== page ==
How to better manage client expectations:
Managing client expectations can help create positive customer experiences, as your company will be regarded as trustworthy, capable, organized, and helpful. While unforeseen hiccups can arise in almost any project or phase, it really eases the situation if there’s a plan in place to deal with them.
So, before you dive headfirst into the market with your next release, try taking these measures:
1. Rethink those promises.
Don’t make commitments that you can’t honor. It’s always smart to under-promise and over-deliver. This is crucial for service-based businesses and always true with clients.
To manage clients and their possible expectations, set realistic timelines and add a little padding so you can absolutely deliver what you promised.
Also, forewarn them that a delay is one of the possible outcomes.
Say things like, “I’ll do my best to upgrade your package today, but there could be a delay based on when the account manager gets back to me.”
Communicate verbally or in writing how last-minute updates, change of plans, and delay in approvals can affect the timeliness of the delivery.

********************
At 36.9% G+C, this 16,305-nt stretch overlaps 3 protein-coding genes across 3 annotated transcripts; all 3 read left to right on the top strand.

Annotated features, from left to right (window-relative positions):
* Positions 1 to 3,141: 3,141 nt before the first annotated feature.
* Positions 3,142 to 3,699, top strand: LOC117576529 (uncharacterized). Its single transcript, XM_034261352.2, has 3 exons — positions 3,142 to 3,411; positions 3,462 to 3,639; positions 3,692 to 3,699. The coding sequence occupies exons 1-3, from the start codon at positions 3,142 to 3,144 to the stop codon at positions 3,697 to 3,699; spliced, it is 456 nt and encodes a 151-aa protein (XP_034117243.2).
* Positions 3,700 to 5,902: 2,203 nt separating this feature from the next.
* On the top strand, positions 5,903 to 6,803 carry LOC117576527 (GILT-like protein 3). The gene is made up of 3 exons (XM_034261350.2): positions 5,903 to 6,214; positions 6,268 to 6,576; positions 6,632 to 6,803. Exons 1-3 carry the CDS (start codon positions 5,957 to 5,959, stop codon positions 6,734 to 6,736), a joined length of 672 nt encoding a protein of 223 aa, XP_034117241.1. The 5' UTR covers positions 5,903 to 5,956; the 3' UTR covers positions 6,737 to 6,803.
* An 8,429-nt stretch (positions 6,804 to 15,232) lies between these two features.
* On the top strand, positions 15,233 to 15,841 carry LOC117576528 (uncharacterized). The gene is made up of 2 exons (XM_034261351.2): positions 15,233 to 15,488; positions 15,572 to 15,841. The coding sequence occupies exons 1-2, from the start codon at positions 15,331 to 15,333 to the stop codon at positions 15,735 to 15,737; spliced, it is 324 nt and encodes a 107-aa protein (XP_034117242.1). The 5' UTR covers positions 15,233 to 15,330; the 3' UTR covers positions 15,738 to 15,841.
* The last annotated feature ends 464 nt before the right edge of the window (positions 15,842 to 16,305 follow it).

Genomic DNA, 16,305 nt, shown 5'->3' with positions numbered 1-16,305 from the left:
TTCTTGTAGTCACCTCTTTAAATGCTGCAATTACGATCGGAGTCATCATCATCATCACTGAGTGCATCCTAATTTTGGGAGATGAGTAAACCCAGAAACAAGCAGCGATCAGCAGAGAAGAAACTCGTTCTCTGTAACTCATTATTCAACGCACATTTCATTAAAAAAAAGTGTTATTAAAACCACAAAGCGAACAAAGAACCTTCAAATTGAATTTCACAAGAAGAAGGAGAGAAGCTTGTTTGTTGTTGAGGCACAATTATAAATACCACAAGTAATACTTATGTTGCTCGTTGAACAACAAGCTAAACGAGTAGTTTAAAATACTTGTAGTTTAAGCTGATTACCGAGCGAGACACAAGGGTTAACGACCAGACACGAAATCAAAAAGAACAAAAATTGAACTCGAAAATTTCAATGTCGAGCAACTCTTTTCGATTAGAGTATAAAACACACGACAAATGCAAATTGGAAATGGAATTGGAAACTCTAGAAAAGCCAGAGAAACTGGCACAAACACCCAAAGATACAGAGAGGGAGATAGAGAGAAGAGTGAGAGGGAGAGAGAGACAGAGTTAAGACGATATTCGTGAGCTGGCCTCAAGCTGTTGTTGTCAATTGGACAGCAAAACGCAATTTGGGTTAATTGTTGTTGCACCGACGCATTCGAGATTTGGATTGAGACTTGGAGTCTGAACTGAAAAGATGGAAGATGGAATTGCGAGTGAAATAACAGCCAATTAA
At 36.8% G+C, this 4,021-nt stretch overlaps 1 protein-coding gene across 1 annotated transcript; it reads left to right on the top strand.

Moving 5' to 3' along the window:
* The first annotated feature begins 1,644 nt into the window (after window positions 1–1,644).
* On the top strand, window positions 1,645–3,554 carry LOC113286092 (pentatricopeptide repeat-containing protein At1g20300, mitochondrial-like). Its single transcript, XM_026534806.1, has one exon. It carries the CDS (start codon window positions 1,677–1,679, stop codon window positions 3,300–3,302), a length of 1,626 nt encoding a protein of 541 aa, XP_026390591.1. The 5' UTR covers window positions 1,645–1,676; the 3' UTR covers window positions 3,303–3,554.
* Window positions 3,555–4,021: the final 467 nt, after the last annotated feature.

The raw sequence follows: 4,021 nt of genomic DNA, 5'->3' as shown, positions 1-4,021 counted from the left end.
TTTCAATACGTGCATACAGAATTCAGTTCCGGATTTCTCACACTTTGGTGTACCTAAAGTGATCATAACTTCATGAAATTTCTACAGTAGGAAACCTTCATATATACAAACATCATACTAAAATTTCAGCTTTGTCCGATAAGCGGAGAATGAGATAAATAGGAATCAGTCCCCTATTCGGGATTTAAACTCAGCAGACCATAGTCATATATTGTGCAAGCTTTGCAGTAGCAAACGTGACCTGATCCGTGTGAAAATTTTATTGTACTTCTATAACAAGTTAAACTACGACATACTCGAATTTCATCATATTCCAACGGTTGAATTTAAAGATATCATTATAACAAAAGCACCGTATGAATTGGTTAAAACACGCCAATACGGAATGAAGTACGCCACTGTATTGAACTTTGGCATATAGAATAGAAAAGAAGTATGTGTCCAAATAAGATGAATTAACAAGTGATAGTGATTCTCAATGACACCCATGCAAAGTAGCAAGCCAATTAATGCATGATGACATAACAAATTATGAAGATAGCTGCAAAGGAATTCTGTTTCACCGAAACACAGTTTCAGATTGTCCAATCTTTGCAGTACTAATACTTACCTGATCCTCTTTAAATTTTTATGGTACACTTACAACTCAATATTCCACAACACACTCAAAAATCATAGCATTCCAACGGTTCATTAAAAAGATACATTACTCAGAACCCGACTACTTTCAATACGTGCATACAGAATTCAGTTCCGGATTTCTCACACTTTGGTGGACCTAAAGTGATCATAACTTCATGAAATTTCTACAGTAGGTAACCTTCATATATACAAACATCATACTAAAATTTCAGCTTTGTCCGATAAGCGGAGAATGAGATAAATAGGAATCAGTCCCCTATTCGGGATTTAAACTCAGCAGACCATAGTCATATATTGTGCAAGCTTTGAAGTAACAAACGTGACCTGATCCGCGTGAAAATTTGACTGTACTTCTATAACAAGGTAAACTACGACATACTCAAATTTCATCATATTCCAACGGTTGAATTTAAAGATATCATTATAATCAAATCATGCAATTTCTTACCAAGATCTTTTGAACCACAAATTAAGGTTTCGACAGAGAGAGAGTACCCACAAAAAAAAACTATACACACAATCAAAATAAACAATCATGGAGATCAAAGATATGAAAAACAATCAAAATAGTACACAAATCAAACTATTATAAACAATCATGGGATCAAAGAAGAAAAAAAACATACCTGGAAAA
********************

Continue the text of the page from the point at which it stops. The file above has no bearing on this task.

Here’s an example:
It usually takes 5-10 seconds for a Trello board to open, but the company keeps things transparent by stating that boards with a large number of open cards may see reduced stability and longer load times.
This approach will pay off later on. Customers will be more likely to trust you and more likely to refer you to others.
2. Provide status updates.
This one can get you tons of gold stars.
As you work on a resolution or request, you should keep your client updated about your progress. For example, try putting together a weekly status report to send to your clients.
Status reports not only help assure clients that their time (and, effectively, their money) is not going to waste. They also keep you honest and realistic about your timelines, work, and budgets.
(Status.net has some excellent templates.)
Status updates also help you manage clients by making them feel like they are part of the process.
For example, you can refer to the need for clients’ input in your daily or weekly report. See how that pays off in terms of your relationship with the client!
With regular status updates, you can make sure that all stakeholders review and reaffirm the expectations you set at the beginning when you accepted the client’s request.